Thursday, November 1, 2012

Is encouraging homebirth in British Columbia to save healthcare dollars going to come at the expense of women and babies?

This morning I woke up to an article in my local paper with the headline Health Minister encourages home births in low-risk cases.

While I support the option of home birth as an informed choice that should be supported with access to qualified and regulated care providers in low-risk situations, encouraging it is another matter, and encouraging it to save money strikes me as being unethical and short-sighted.

I am tremendously thankful that home birth in British Columbia is highly regulated with care providers who are well trained - as it reduces the harm that may be incurred by those who would choose this option anyways. Further, I will begrudge nobody a natural childbirth - if that is what the woman giving birth desires. However, knowing that home birth in the Netherlands has led to low-risk women undergoing home birth to have worse outcomes than high risk women undergoing hospital birth with an OB, gives me pause for thought. The idea that in the vast majority of studies on home birth perinatal and maternal mortality and morbidity is significantly higher than that experienced with hospital birth (with the exception of the one study cited in the article), again gives me pause for thought. Knowing that a low risk woman can go from being low-risk to high-risk in a matter of minutes, further gives me pause for thought. Knowing that some of the consequences of birth gone wrong can be life long and devastating, further gives me pause for thought. Lastly, knowing there's a lot that "low-risk" women, particularly first-time mothers may not be told about birth and its attendant risks, makes me think that encouraging home birth is irresponsible. It also worries me that such a statement coming from the head of the ministry, a former doctor, may make women think that Homebirth is safer than it really is.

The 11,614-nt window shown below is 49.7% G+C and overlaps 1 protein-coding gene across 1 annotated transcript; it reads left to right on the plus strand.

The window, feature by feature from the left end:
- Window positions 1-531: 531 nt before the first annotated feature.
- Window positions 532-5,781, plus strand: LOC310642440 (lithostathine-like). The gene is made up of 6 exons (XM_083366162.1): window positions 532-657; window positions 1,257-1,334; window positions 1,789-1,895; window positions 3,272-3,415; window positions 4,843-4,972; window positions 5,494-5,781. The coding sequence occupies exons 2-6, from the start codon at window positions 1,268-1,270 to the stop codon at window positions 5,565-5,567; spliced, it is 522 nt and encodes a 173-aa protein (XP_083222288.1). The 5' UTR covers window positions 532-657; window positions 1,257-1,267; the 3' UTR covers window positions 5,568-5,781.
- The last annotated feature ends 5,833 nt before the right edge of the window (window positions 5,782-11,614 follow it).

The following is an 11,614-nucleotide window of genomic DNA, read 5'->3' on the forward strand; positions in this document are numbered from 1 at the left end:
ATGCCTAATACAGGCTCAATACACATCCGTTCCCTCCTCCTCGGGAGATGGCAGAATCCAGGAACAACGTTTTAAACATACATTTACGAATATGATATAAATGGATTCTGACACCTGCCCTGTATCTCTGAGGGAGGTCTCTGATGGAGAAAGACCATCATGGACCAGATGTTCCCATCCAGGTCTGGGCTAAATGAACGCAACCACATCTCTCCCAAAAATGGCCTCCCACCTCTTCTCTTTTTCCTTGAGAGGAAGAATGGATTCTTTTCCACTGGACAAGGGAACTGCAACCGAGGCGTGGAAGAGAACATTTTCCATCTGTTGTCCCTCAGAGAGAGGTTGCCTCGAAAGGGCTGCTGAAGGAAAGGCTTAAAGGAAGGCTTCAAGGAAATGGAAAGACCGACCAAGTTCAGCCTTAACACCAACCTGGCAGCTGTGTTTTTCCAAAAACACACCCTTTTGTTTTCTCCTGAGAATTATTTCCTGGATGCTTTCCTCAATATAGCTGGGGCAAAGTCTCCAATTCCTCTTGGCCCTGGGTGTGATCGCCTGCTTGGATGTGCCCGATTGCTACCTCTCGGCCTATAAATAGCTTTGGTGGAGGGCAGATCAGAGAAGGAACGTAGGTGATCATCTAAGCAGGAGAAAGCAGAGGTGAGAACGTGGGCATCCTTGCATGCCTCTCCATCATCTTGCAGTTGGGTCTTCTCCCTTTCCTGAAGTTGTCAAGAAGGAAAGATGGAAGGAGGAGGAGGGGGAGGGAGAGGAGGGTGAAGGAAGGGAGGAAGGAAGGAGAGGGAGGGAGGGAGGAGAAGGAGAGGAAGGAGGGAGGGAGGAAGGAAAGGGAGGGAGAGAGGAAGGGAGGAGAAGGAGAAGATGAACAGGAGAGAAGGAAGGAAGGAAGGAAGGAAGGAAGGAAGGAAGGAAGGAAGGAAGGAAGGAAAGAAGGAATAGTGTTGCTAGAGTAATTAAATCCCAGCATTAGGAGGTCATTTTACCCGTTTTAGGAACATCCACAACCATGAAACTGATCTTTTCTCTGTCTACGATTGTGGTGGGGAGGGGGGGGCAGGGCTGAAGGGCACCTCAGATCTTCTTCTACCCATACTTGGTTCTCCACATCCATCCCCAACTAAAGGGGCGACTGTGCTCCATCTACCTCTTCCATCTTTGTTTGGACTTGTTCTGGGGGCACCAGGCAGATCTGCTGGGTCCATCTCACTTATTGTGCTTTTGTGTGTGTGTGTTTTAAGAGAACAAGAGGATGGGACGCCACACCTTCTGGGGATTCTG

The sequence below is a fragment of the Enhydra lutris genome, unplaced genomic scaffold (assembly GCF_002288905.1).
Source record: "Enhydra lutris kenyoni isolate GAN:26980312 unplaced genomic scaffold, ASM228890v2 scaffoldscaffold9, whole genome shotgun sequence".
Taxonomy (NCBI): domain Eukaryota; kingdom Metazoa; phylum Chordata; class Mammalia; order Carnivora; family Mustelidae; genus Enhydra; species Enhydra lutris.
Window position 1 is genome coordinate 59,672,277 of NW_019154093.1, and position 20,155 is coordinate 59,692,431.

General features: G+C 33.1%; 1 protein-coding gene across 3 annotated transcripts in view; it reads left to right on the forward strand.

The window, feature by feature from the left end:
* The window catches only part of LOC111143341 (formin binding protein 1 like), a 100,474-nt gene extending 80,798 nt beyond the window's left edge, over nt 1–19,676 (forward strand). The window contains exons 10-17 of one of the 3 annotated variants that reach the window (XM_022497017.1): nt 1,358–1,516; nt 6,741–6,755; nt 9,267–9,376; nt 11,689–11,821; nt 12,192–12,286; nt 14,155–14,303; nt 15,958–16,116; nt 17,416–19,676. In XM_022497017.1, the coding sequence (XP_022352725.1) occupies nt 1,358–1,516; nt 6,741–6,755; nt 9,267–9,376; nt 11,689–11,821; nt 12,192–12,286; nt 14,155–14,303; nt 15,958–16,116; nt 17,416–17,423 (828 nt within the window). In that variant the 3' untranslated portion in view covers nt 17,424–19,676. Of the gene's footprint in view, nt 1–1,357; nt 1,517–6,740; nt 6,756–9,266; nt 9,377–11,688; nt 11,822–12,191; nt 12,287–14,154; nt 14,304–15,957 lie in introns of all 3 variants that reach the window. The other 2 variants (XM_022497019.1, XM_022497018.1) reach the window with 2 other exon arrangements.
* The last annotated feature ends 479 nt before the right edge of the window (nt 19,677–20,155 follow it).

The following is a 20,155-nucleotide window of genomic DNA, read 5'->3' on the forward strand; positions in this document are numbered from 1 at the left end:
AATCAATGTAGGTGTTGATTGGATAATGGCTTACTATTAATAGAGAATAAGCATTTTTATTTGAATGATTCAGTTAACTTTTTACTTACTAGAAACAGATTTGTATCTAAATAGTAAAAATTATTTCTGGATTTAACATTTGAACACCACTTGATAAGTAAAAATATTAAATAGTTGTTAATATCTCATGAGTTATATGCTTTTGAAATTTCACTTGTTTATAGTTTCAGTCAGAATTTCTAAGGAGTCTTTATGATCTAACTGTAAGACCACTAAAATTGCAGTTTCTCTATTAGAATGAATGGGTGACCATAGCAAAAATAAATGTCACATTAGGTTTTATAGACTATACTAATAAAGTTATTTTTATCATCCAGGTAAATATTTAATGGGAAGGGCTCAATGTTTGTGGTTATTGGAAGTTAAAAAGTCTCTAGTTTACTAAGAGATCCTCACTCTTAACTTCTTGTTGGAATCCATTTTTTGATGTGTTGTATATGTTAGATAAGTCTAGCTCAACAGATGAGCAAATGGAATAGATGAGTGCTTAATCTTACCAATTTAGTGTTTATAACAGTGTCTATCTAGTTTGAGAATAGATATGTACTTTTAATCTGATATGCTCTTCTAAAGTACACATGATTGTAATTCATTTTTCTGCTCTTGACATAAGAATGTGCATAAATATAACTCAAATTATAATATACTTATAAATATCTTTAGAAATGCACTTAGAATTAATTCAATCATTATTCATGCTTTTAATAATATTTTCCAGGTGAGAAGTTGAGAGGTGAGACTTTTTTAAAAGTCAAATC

Further, such a stance worries me that the Ministry of Health in British Columbia thinks that it is okay to restrict access to medical care for women during labour and delivery for low risk women. After all if low risk women outside of the hospital do not need medical care (epidurals, cesareans) - then why should low-risk women in the hospital need access to these services?

I would further hope that rather than encouraging a risky birth option such as home birth (note this is ALL about saving money) that the Ministry would strive to make safe birth options (in the hospital) more accessible, available, attractive and more cost-effective. Doing otherwise is just saving money at the expense of women and babies - and there's something very wrong with that.


  1. Hi Mrs W, congratulations on your new addition!

    I am a long time Dr Amy reader who just read your comment on this issue. I live in BC, recently had a baby and just wrote the minister a letter to express my shock and horror about this policy change. I would love to add my voice to any other correspondence you have planned.

  2. Hi Brit - email me at